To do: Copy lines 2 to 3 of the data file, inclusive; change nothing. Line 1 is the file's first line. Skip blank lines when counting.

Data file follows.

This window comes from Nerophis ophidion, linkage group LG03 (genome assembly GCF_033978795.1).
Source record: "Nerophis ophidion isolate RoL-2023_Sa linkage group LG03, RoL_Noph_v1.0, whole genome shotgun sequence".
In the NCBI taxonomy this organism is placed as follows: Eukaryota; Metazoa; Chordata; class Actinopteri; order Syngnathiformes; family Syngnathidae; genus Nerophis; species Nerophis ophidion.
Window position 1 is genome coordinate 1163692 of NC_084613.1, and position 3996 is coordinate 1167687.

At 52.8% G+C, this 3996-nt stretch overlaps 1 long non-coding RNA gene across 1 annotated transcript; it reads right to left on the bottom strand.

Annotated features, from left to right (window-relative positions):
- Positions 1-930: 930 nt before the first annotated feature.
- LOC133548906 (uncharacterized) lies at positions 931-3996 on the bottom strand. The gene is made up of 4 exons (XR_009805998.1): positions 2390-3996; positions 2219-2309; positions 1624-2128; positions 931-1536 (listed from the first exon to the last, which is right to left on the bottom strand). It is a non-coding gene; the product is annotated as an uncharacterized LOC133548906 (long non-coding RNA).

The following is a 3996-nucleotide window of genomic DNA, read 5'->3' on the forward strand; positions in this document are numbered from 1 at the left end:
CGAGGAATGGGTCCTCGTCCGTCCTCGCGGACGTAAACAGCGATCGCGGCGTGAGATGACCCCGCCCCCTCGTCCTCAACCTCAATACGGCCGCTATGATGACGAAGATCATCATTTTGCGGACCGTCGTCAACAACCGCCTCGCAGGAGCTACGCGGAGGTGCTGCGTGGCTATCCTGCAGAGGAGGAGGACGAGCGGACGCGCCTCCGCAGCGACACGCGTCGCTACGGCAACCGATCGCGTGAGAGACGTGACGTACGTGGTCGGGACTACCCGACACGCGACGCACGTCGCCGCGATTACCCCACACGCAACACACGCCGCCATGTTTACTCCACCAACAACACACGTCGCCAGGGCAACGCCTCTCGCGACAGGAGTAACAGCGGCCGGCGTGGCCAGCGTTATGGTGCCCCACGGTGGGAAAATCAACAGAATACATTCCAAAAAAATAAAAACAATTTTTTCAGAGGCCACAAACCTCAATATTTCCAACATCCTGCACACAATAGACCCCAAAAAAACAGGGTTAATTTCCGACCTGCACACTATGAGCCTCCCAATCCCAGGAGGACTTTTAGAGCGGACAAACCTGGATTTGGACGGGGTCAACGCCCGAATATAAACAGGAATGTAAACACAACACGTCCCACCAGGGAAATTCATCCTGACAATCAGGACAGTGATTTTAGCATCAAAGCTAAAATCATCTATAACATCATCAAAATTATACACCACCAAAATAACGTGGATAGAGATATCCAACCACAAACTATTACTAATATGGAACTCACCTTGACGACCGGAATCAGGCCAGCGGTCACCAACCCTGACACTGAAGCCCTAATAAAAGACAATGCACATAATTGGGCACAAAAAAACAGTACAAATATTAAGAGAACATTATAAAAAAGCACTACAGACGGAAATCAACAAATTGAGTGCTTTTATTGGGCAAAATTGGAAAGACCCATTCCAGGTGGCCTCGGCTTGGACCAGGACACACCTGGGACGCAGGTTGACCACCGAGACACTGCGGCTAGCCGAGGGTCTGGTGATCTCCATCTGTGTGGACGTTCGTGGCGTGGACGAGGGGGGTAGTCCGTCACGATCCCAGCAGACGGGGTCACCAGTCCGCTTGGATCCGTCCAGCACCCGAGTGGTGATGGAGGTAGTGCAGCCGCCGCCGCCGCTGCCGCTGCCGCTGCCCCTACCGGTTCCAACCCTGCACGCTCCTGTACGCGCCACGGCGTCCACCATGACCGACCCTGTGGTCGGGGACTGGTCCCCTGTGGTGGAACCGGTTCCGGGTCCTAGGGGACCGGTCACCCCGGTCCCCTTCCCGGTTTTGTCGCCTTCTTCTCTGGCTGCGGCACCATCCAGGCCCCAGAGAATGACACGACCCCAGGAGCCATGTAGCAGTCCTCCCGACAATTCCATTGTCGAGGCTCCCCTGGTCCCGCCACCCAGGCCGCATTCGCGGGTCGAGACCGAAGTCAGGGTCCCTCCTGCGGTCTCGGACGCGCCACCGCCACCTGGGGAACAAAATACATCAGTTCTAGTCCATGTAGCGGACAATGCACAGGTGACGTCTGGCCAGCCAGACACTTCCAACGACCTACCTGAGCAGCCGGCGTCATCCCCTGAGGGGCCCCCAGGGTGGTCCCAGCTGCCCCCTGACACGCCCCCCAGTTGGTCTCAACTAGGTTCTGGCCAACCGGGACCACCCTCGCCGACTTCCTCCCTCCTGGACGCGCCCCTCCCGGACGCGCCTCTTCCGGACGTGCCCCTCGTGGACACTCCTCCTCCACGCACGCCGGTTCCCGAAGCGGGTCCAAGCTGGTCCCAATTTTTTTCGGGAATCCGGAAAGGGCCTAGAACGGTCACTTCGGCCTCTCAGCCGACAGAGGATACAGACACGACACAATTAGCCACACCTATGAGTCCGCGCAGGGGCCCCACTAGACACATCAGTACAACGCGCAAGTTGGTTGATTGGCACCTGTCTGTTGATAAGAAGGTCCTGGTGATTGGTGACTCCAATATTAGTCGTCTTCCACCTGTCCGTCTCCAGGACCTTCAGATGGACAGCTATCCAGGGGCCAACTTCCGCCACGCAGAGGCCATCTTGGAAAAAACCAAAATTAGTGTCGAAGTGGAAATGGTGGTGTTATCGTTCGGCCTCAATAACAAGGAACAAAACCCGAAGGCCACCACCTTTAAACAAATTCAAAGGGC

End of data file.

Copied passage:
Source record: "Nerophis ophidion isolate RoL-2023_Sa linkage group LG03, RoL_Noph_v1.0, whole genome shotgun sequence".
In the NCBI taxonomy this organism is placed as follows: Eukaryota; Metazoa; Chordata; class Actinopteri; order Syngnathiformes; family Syngnathidae; genus Nerophis; species Nerophis ophidion.